Penkava: There’s no cure for this hole in my heart

There’s a hole in my heart. I always knew it would eventually come one day, I just didn’t dare ever think about it. But it came, nonetheless, like a sudden clap of thunder jolting me from a seemingly perfect dream. And now that I’m awake, my heart beats with an inescapable hollow echo of sadness.

What happened? Well, let me ease you into it…

A little more than two years ago I wrote an article titled, “The common denominator between two old dogs.” In it I introduced you to Buddy, our boxer. At the time of that writing I had figured out that, if you calculated his age in human years, we both were 63 years old.

It was interesting to note the things that we two seniors had in common, like how our whiskers were growing grey and how we both made grunting sounds when we got up and how we couldn’t walk around the block without having to go to the bathroom. Not to mention we both had developed drooling issues at the sight of snacks.

I also observed a few differences between us. Buddy had perfected unconditional love, while I was still in the learning stage. He was very content with a simple tennis ball in an old sock, while I always wanted the newest, most expensive gadget. It was clear that he was a better dog than I was a human.

What I didn’t mention in that column was how my wife and I got Buddy. Our oldest son had always wanted a boxer, and so after he got married they got a puppy. Everything was fine until his wife became pregnant with twins. It was a tough pregnancy, and a spirited boxer puppy in training coupled with double-dosed morning sickness was a bad combination. Thus, I received a telephone call from my son one day…

“Hi Dad, I just wanted to tell you that we’re going to have to give our puppy away.”

“Gee, son, that’s too bad.”

“Yep,” he responded in his best hopeless voice, “I only wish there was someone who could just temporarily take care of him. That way we won’t have to say goodbye to him. Then when things settle down, we could take him back.”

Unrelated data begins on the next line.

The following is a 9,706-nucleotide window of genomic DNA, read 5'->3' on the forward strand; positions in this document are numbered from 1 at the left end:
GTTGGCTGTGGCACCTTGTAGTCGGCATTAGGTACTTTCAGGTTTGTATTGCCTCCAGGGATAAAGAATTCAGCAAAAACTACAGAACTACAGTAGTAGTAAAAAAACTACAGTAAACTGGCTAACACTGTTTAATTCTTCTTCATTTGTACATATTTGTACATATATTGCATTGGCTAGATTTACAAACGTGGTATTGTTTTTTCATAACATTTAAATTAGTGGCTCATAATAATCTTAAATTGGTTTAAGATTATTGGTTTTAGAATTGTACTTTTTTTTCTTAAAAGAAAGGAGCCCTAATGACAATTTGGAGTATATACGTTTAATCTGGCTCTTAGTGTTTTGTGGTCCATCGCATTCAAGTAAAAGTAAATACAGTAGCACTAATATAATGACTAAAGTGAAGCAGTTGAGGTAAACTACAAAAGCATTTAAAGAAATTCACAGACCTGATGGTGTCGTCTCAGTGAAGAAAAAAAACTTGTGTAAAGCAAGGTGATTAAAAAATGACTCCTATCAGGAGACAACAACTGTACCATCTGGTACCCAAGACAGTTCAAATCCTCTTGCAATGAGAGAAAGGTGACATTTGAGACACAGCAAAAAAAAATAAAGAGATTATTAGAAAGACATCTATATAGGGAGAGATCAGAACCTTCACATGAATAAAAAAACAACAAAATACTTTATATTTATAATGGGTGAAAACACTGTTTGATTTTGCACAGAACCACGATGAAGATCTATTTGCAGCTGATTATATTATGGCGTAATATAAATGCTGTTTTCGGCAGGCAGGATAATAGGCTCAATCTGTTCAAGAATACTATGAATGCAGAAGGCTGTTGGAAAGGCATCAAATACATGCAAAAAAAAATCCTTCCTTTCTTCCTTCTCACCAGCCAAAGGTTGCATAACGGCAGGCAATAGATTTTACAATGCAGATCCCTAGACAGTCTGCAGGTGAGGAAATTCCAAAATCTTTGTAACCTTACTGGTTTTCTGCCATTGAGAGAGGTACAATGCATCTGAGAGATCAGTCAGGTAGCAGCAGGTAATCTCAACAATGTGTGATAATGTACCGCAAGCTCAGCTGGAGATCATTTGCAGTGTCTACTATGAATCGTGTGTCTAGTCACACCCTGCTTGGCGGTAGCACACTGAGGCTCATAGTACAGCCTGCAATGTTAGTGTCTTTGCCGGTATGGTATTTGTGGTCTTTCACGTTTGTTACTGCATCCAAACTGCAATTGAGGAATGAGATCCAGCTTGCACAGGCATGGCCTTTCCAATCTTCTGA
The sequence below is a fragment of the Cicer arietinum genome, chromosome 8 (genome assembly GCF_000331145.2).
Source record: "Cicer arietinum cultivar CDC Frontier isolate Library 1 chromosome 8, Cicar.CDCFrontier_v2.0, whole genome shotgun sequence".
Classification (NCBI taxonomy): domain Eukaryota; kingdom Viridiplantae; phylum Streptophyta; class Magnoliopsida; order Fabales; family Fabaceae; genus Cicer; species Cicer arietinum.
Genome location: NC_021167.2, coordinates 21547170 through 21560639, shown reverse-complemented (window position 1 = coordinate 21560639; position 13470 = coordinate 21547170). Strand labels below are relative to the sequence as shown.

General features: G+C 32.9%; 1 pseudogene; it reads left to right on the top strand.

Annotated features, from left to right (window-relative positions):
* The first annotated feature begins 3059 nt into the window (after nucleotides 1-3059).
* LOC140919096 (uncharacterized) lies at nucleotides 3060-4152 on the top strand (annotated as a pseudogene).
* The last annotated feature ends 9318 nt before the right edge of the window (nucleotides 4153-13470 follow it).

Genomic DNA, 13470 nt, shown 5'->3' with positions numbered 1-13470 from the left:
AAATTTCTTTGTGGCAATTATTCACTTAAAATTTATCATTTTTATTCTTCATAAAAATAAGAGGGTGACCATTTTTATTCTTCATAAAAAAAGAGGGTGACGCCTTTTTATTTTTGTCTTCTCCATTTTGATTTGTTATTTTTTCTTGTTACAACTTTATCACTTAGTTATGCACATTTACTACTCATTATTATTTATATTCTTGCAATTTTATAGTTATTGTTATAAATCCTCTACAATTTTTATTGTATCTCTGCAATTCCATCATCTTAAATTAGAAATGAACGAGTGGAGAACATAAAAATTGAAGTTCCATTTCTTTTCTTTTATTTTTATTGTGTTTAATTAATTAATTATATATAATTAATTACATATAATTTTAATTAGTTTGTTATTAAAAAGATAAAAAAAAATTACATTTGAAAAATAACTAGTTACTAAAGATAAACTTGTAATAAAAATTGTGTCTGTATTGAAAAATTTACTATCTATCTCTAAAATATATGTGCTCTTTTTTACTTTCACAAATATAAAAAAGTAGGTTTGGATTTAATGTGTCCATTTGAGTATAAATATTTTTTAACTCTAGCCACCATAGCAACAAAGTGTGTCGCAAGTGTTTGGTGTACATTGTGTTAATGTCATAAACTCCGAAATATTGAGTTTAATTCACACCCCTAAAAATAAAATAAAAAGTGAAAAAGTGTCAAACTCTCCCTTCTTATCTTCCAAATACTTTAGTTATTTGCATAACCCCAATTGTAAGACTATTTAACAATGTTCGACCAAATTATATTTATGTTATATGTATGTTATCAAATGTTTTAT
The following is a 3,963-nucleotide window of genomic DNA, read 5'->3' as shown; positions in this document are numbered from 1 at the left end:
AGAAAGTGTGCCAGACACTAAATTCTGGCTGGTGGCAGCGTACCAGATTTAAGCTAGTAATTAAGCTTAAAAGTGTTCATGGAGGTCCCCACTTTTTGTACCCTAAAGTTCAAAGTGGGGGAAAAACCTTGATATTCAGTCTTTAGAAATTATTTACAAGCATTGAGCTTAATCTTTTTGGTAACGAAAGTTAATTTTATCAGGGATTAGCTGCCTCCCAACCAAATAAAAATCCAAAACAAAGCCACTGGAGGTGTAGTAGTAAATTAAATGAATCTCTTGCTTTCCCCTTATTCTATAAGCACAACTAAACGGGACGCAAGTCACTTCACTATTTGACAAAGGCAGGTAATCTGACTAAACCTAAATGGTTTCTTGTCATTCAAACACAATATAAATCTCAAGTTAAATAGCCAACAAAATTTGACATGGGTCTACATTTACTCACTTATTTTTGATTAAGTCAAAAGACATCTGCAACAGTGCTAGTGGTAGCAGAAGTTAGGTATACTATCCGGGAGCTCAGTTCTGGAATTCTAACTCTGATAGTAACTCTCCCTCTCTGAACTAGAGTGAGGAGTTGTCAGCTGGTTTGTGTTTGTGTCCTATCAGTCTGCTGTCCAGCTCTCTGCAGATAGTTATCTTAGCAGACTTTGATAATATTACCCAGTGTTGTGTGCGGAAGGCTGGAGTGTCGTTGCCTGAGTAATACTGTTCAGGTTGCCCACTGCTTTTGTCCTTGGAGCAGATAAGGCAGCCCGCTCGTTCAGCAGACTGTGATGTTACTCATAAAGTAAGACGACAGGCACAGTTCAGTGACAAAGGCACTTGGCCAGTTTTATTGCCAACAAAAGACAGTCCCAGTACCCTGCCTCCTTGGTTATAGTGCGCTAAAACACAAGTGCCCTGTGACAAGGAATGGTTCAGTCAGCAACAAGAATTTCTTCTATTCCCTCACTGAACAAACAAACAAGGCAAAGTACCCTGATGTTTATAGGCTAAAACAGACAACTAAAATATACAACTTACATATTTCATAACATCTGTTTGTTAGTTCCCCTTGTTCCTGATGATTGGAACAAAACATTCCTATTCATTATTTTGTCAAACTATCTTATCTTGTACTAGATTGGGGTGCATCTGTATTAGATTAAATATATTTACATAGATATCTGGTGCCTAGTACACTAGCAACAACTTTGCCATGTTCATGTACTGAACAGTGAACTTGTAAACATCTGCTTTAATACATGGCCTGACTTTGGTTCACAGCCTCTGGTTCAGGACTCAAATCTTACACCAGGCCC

I was no ordinary dummy. I knew what he was doing: the classic Boxer Puppy Guilt Trip. And it worked like a charm. Within a few days Buddy, his food bowl and his Milk Bone treats had arrived for their transitory visit.

Well, that was more than 10 years ago. Evidently, even though the twins will soon be entering the fourth grade, things had not “settled down” enough to facilitate Buddy’s return. And how thankful we have been for that!

This is where writing this becomes difficult, for by now you know what it is all leading up to. We lost Buddy last week. A sudden illness. A quick decline. A sorrowful goodbye. A peaceful ending.

I never thought I’d feel this way about a pet. But something magical happened between Buddy and I. We were not master and dog, we were two best friends growing old together. He just got older faster.

My memories of him are like thick cobwebs that constantly brush against my face. I see him waiting for me at the door, sitting beside me at the dinner table, laying alongside me at my writing desk.

I suppose that incurable hole in my heart will be trickling visions of Buddy from now until my own dog years are up. But that’s a good thing, because that way I will have endless memories of our time together. After all, it’s hard to forget someone who gave you so much to remember.

Thanks for everything, Buddy, my dear old friend.

Michael Penkava is a retired teacher who taught for 35 years at West Elementary School in Crystal Lake. He would always give Buddy the last corner of his toast from breakfast each morning. Now he can’t bring himself to take that last bite. All he says is “Geesh.” His wife hugs him and replies, “Take your time, Michael, take your time.” He can be reached at

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